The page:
The following table presents the notional amount and fair value of the Company s derivative instrument s as of March 31, 2014 .   As of March 31, 2013 the C ompany did not have any derivative instrument s outstanding.

 
 
 
March 31, 2014
   
March 31, 2014
 
 
 
 
Notional
   
Fair
 
 
 
 
Amount
   
Value (a)
 
Derivatives designated as hedging instruments under ASC 815
Balance sheet classification
 
(in thousands)
 
Interest rate swap
Other liabilities-non current
  $ 16,500     $ (38 )
 
(a) See note 16 for the fair value measurements related to these financial instruments.

All of the Company’s derivative instruments are designated as hedging instruments.
The Company has structured its interest rate swap agreements to be 100% effective and as a result, there was no impact to earnings resulting from hedge ineffectiveness.  Changes in the fair value of interest rate swaps designated as hedging instruments that effectively offset the variability of cash flows associated with variable-rate, long-term debt obligations are reported in accumulated other comprehensive income (“AOCI”). These amounts subsequently are reclassified into interest expense as a yield adjustment of the hedged interest payments in the same period in which the related interest affects earnings.  The Company’s interest rate swap agreement was deemed to be fully effective in accordance with ASC 815, and, as such, unrealized gains and losses related to these derivatives were recorded as AOCI.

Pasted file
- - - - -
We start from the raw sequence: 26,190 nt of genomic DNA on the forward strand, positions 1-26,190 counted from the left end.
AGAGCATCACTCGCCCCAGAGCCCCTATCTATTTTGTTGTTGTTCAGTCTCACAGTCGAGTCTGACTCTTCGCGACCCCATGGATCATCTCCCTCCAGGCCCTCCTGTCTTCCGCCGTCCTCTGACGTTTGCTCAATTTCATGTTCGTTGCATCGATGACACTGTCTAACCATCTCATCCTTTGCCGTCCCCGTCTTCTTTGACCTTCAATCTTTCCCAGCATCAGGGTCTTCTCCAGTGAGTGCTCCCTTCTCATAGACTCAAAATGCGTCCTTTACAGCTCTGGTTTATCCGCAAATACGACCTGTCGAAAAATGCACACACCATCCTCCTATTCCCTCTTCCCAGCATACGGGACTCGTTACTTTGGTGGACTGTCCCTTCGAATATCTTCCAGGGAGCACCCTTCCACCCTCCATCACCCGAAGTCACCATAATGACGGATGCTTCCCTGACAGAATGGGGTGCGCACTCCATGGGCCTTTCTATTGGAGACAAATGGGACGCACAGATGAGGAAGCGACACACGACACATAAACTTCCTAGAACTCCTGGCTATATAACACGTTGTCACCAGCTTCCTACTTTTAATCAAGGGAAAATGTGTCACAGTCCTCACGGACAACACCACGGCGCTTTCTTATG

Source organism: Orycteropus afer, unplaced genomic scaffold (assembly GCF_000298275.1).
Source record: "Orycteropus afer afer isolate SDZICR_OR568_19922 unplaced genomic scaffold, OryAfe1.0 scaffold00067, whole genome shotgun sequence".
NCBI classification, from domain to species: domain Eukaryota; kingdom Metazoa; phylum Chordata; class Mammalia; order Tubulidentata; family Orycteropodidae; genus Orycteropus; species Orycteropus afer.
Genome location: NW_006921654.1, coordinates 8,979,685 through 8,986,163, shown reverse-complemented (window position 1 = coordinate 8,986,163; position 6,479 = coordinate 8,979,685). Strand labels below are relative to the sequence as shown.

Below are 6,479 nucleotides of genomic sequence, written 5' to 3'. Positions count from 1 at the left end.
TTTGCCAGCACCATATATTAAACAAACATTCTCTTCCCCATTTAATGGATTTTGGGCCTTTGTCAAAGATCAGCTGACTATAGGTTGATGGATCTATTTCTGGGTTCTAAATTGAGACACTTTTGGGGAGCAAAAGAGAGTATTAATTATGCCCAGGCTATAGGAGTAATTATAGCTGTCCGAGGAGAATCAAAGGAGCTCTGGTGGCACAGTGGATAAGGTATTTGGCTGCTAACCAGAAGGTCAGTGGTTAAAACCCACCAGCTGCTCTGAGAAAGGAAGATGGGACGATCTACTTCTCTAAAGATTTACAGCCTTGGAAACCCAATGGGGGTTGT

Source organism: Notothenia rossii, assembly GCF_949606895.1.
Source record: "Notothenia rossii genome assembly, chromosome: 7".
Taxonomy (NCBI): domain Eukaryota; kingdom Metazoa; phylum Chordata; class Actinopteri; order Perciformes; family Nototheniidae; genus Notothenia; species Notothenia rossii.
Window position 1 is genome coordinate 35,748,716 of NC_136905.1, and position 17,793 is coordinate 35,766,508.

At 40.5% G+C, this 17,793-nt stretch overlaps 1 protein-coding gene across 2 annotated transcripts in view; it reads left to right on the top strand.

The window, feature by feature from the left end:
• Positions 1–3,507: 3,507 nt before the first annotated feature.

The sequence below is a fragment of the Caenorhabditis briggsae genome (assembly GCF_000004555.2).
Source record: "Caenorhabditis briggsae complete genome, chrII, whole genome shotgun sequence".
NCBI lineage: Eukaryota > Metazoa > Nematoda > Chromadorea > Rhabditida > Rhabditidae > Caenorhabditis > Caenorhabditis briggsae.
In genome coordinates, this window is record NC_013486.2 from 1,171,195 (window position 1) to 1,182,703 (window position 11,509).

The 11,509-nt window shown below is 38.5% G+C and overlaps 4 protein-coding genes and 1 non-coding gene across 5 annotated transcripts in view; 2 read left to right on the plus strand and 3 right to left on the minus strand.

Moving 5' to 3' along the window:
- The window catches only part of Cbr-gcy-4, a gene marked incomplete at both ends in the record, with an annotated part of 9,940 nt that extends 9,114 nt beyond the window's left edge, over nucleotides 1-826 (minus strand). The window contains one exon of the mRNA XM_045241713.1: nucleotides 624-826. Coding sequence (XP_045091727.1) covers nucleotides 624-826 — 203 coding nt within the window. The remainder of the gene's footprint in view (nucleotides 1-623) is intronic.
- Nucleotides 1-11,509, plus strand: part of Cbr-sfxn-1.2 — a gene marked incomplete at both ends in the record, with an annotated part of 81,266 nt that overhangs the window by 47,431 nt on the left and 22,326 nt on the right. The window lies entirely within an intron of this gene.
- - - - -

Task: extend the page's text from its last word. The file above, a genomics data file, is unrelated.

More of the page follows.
The following table summarizes the effect of derivatives designated as cash flow hedging instruments on the Company’s consolidated statements of operations:

 
 
For the Three months ended March 31, 2014
 
(In thousands)
 
Amount of gain or
(loss) recognized
in OCI on
derivative
(effective portion)
   
Location of gain
or (loss)
reclassified from
AOCI into
income (effective
portion)
 
Amount of gain
or (loss)
reclassified from
AOCI into
income (effective
portion)
 
 
 
 
   
 
 
 
 
Interest rate swaps
  $ (38 )  
Interest expense
  $ (35 )